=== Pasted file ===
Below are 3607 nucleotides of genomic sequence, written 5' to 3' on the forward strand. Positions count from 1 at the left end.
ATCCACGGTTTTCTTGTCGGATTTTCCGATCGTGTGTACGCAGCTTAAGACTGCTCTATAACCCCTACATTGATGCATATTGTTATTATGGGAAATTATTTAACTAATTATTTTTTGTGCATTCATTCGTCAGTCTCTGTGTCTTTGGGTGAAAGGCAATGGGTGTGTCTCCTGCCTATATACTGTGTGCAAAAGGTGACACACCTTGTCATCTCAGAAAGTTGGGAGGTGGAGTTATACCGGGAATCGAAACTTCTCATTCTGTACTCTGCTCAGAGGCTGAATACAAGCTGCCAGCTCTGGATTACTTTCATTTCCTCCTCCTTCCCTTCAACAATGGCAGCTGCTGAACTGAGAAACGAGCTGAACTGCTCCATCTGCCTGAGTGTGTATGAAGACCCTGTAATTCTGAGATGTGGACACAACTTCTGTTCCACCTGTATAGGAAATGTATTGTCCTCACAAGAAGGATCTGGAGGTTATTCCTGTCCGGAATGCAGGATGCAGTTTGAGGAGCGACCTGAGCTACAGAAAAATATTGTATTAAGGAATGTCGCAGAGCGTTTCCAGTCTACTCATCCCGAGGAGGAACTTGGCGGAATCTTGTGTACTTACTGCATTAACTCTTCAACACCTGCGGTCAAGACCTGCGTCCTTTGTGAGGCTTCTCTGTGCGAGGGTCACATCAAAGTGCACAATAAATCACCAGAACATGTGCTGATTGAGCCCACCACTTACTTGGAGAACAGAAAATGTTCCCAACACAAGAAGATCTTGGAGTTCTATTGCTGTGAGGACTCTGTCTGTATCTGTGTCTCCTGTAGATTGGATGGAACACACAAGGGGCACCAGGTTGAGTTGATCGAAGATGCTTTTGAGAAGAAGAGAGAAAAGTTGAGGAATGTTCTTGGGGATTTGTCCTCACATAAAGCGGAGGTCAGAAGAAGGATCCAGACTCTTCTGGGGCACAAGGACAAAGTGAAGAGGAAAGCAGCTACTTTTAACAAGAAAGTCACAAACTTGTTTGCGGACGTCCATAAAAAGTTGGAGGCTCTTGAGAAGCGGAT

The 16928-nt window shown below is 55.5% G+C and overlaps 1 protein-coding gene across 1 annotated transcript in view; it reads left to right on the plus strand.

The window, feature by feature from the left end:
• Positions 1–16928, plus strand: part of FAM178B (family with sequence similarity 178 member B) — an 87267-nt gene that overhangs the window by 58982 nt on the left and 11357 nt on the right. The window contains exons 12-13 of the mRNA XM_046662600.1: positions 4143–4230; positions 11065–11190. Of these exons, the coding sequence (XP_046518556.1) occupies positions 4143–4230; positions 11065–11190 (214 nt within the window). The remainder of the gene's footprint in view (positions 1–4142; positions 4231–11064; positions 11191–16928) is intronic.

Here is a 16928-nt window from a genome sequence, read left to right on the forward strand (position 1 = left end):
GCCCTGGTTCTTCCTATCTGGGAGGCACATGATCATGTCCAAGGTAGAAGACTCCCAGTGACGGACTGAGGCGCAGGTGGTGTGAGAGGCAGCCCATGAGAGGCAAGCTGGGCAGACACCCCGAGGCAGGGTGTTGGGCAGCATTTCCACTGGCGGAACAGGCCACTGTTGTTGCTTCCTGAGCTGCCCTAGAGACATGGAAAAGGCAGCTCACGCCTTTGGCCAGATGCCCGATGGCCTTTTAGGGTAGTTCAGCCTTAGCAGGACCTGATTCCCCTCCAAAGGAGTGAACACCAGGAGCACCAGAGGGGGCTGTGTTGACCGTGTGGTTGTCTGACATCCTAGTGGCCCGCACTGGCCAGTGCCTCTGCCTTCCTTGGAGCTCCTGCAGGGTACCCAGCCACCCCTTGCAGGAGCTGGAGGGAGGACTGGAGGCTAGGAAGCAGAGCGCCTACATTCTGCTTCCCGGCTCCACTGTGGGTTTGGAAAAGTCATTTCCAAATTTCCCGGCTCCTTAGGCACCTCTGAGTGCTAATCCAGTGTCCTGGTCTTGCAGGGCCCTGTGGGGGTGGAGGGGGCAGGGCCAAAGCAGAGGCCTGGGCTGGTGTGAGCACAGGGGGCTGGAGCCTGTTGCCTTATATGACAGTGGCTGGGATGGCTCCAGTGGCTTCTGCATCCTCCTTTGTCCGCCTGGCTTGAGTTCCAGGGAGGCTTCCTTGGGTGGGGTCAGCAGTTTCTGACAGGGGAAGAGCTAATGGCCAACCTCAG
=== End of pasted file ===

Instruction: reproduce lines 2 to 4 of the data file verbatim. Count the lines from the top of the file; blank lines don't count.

ATCCACGGTTTTCTTGTCGGATTTTCCGATCGTGTGTACGCAGCTTAAGACTGCTCTATAACCCCTACATTGATGCATATTGTTATTATGGGAAATTATTTAACTAATTATTTTTTGTGCATTCATTCGTCAGTCTCTGTGTCTTTGGGTGAAAGGCAATGGGTGTGTCTCCTGCCTATATACTGTGTGCAAAAGGTGACACACCTTGTCATCTCAGAAAGTTGGGAGGTGGAGTTATACCGGGAATCGAAACTTCTCATTCTGTACTCTGCTCAGAGGCTGAATACAAGCTGCCAGCTCTGGATTACTTTCATTTCCTCCTCCTTCCCTTCAACAATGGCAGCTGCTGAACTGAGAAACGAGCTGAACTGCTCCATCTGCCTGAGTGTGTATGAAGACCCTGTAATTCTGAGATGTGGACACAACTTCTGTTCCACCTGTATAGGAAATGTATTGTCCTCACAAGAAGGATCTGGAGGTTATTCCTGTCCGGAATGCAGGATGCAGTTTGAGGAGCGACCTGAGCTACAGAAAAATATTGTATTAAGGAATGTCGCAGAGCGTTTCCAGTCTACTCATCCCGAGGAGGAACTTGGCGGAATCTTGTGTACTTACTGCATTAACTCTTCAACACCTGCGGTCAAGACCTGCGTCCTTTGTGAGGCTTCTCTGTGCGAGGGTCACATCAAAGTGCACAATAAATCACCAGAACATGTGCTGATTGAGCCCACCACTTACTTGGAGAACAGAAAATGTTCCCAACACAAGAAGATCTTGGAGTTCTATTGCTGTGAGGACTCTGTCTGTATCTGTGTCTCCTGTAGATTGGATGGAACACACAAGGGGCACCAGGTTGAGTTGATCGAAGATGCTTTTGAGAAGAAGAGAGAAAAGTTGAGGAATGTTCTTGGGGATTTGTCCTCACATAAAGCGGAGGTCAGAAGAAGGATCCAGACTCTTCTGGGGCACAAGGACAAAGTGAAGAGGAAAGCAGCTACTTTTAACAAGAAAGTCACAAACTTGTTTGCGGACGTCCATAAAAAGTTGGAGGCTCTTGAGAAGCGGAT

The 16928-nt window shown below is 55.5% G+C and overlaps 1 protein-coding gene across 1 annotated transcript in view; it reads left to right on the plus strand.

The window, feature by feature from the left end: